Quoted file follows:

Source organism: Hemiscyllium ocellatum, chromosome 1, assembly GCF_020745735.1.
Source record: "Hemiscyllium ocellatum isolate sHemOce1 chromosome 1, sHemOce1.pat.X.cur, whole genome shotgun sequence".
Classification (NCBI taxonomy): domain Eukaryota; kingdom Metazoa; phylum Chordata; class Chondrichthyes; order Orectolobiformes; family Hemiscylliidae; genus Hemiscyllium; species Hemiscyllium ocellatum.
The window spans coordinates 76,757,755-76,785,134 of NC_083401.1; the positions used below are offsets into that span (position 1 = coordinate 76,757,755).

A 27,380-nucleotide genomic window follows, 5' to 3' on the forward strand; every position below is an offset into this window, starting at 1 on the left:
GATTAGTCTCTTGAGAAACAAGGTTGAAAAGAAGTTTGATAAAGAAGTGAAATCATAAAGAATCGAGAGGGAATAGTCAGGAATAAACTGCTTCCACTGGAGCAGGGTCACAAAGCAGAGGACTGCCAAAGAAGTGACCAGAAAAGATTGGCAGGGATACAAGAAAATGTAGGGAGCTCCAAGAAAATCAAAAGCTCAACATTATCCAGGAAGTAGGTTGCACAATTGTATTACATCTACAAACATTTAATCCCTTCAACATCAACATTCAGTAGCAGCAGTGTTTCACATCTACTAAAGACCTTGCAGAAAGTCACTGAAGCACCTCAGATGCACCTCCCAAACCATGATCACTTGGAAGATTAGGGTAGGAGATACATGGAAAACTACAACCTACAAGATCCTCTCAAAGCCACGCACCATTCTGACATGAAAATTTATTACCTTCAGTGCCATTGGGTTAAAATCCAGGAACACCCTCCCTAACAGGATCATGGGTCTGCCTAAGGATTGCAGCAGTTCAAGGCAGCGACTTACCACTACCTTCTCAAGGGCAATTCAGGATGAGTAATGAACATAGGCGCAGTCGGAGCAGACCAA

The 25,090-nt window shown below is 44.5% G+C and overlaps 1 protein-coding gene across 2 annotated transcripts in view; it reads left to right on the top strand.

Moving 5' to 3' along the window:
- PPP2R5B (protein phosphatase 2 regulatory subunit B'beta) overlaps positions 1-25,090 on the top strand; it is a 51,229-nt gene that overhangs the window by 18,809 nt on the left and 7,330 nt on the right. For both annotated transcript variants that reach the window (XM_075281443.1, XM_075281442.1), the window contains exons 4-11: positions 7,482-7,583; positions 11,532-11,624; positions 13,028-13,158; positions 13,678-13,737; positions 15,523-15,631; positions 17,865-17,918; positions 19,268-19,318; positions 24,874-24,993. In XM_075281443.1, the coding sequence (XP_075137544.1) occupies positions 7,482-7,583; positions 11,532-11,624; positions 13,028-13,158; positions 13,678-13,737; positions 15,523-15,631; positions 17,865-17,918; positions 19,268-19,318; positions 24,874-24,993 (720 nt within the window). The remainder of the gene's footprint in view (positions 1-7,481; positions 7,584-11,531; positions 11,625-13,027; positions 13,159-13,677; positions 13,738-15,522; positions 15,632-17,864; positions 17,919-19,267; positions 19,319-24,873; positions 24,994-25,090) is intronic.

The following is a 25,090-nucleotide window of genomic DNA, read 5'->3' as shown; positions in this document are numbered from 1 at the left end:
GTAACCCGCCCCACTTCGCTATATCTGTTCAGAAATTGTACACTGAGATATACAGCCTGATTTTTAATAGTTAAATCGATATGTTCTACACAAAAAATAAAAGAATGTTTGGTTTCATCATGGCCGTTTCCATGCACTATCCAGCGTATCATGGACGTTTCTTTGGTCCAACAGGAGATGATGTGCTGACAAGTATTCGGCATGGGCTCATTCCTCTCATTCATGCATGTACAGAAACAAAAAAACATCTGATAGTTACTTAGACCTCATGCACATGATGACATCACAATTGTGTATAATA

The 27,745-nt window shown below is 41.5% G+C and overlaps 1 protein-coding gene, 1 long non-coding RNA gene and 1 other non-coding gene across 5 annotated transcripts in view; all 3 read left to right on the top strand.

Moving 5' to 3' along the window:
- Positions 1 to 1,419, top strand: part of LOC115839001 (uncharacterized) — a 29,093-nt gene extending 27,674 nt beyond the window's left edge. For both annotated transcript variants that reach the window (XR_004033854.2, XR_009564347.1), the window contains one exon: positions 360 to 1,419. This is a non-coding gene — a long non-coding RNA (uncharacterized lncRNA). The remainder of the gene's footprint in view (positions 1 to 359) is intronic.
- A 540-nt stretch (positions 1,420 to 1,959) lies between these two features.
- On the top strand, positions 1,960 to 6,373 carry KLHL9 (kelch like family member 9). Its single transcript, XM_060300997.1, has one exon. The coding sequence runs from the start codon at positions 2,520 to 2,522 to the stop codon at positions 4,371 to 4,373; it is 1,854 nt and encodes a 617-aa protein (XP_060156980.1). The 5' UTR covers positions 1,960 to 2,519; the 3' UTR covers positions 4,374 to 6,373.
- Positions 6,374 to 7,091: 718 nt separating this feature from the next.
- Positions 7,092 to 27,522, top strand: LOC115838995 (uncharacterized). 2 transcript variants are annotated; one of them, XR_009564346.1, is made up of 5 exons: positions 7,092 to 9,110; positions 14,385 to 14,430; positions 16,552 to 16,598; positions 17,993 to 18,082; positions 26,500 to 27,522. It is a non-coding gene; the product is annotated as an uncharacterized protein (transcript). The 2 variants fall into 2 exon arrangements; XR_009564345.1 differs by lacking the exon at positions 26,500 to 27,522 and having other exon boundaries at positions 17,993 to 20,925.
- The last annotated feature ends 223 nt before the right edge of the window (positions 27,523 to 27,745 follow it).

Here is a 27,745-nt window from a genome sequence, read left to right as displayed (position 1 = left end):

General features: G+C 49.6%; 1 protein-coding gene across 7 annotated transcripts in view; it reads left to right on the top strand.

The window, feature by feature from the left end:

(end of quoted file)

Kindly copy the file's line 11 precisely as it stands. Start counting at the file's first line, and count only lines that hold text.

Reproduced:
GTAACCCGCCCCACTTCGCTATATCTGTTCAGAAATTGTACACTGAGATATACAGCCTGATTTTTAATAGTTAAATCGATATGTTCTACACAAAAAATAAAAGAATGTTTGGTTTCATCATGGCCGTTTCCATGCACTATCCAGCGTATCATGGACGTTTCTTTGGTCCAACAGGAGATGATGTGCTGACAAGTATTCGGCATGGGCTCATTCCTCTCATTCATGCATGTACAGAAACAAAAAAACATCTGATAGTTACTTAGACCTCATGCACATGATGACATCACAATTGTGTATAATA